Under Australian competition laws, if the exchange of sensitive information between parties prior to a merger has potential to substantially lessen competition (eg, as part of due diligence processes or processes to identify and quantify synergies), this could contravene the new prohibition in the Competition and Consumer Act (CCA) against ‘concerted practices’. Such exchanges can also give rise to suspicions of illegal price fixing or market sharing. It is therefore important to carefully manage such exchanges of information, including by considering the detail of information that needs to be exchanged, putting non disclosure agreements (NDAs) in place to confirm how information is allowed to be used, and restricting who will be allowed to access information.

Parties to a merger must remain independent and continue to act as competitors until completion – to do otherwise risks breaching prohibitions on cartel conduct. Even normal vendor restraints in a business or share sale agreement may technically constitute cartel provisions on the basis that they constitute agreements between potential competitors restricting what one of those parties may do. It is therefore important to ensure that such restraints meet the criteria set out in section 51(2)(e) of the CCA, which provides an exemption from cartel laws for restraints that are solely for the protection of a purchaser in respect of the goodwill of the business. Restraints that have some ancillary purpose or go beyond what is necessary to protect the purchaser’s goodwill could expose the parties to prosecution for cartel conduct.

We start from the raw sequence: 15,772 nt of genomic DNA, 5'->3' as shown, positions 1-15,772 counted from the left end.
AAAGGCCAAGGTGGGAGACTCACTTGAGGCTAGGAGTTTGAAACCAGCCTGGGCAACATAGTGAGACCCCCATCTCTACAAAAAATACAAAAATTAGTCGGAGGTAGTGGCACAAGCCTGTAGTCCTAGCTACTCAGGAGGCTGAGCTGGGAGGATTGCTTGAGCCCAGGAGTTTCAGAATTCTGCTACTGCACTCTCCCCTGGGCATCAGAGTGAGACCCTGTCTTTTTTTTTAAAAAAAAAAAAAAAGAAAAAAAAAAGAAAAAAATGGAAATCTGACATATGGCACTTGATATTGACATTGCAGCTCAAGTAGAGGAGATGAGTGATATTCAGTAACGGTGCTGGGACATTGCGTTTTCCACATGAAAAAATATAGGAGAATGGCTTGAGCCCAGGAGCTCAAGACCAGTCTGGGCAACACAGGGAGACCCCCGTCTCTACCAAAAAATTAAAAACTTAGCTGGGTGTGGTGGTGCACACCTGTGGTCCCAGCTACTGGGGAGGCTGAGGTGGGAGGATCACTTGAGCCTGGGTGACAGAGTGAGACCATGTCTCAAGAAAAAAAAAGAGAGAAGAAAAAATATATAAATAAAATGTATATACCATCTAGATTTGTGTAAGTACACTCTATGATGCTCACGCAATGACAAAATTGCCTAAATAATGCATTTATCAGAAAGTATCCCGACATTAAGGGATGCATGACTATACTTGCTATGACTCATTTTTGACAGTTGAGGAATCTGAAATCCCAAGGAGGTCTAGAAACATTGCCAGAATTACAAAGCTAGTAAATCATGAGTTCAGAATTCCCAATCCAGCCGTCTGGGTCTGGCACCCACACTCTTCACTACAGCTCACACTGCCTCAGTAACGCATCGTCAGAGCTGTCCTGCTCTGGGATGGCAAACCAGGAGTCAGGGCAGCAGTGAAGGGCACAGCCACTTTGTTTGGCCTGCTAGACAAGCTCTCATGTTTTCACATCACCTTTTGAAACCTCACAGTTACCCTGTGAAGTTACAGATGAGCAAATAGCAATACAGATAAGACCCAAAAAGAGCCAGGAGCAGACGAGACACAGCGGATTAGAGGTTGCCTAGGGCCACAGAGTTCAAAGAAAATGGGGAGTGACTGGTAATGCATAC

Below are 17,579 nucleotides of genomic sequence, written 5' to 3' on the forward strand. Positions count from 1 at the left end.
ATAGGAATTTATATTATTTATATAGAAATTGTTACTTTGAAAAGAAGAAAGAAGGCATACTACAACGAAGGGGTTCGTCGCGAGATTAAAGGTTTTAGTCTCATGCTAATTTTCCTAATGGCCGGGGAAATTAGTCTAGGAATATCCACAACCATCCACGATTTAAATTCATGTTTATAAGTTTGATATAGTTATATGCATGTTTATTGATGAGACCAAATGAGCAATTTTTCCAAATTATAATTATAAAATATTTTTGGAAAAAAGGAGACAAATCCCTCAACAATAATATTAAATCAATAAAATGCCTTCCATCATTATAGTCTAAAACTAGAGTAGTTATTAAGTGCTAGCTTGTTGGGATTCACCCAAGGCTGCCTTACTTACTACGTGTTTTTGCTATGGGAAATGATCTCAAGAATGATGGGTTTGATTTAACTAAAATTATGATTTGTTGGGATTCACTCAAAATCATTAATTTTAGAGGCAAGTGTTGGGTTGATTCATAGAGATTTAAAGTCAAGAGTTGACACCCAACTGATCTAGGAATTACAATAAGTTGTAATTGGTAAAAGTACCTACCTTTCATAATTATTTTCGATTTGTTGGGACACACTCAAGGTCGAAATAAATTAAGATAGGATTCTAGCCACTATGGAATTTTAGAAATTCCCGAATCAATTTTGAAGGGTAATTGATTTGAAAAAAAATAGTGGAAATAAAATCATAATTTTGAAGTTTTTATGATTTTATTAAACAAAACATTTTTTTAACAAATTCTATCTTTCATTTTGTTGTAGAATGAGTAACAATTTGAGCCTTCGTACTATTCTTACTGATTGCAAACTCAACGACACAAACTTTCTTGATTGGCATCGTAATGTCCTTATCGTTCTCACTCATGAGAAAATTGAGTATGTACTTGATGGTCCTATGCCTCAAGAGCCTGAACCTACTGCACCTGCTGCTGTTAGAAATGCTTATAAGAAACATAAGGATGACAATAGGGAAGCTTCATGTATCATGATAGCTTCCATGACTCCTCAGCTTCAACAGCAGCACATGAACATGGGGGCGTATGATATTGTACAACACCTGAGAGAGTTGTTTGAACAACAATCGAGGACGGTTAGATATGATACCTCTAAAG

Parties need to be aware of this not only in the context of their sale agreement, but also under any other related documents such as NDAs / confidentiality agreements as well as the way in which they exchange sensitive information. Significant sanctions attaching to cartel conduct include financial penalties of up to $10 million or 10% of annual group turnover for companies, and up to $500,000 or up to 10 years imprisonment for individuals.

This article was written by Teresa Torcasio, Partner, Richard Westmoreland, Partner, Marian Ngo, Senior Associate and Katherine O’Brien, Solicitor.

1. ACCC Media Release, ‘ACCC institutes proceedings against Cryosite for alleged cartel conduct’ (12 July 2018) https://www.accc.gov.au/media-release/accc-institutes-proceedings-against-cryosite-for-alleged-cartel-conduct.
2. ACCC Media Release, ‘ACCC discontinues merger review of Cell Care’s acquisition of Cryosite assets’ (21 December 2017) https://www.accc.gov.au/media-release/accc-discontinues-merger-review-of-cell-cares-acquisition-of-cryosite-assets.
3. European Communications, ‘Altice accepts fine for jumping the gun on SFR, Virgin Mobile acquisitions’ (9 November 2015) https://www.eurocomms.com/industry-news/11938-altice-accepts-fine-for-jumping-the-gun-on-sfr-virgin-mobile-acquisitions.
4. European Commission Press Release, ‘Mergers: Commission alleges Merck and Sigma-Aldrich, General Electric, and Canon breached EU merger procedural rules’ (6 July 20170) http://europa.eu/rapid/press-release_IP-17-1924_en.htm.
5. Administrative Council for Economic Defense, ‘Cisco and Technicolor admit practice of gun jumping in global transaction’ (21 January 2016)  http://en.cade.gov.br/press-releases/cisco-and-technicolor-admit-practice-of-gun-jumping-in-global-transaction-1.

Teresa Torcasio 

P: +61 3 8644 3623

E: ttorcasio@hwle.com.au 

Richard Westmoreland

P: +61 2 9334 8717

E: rwestmoreland@hwle.com.au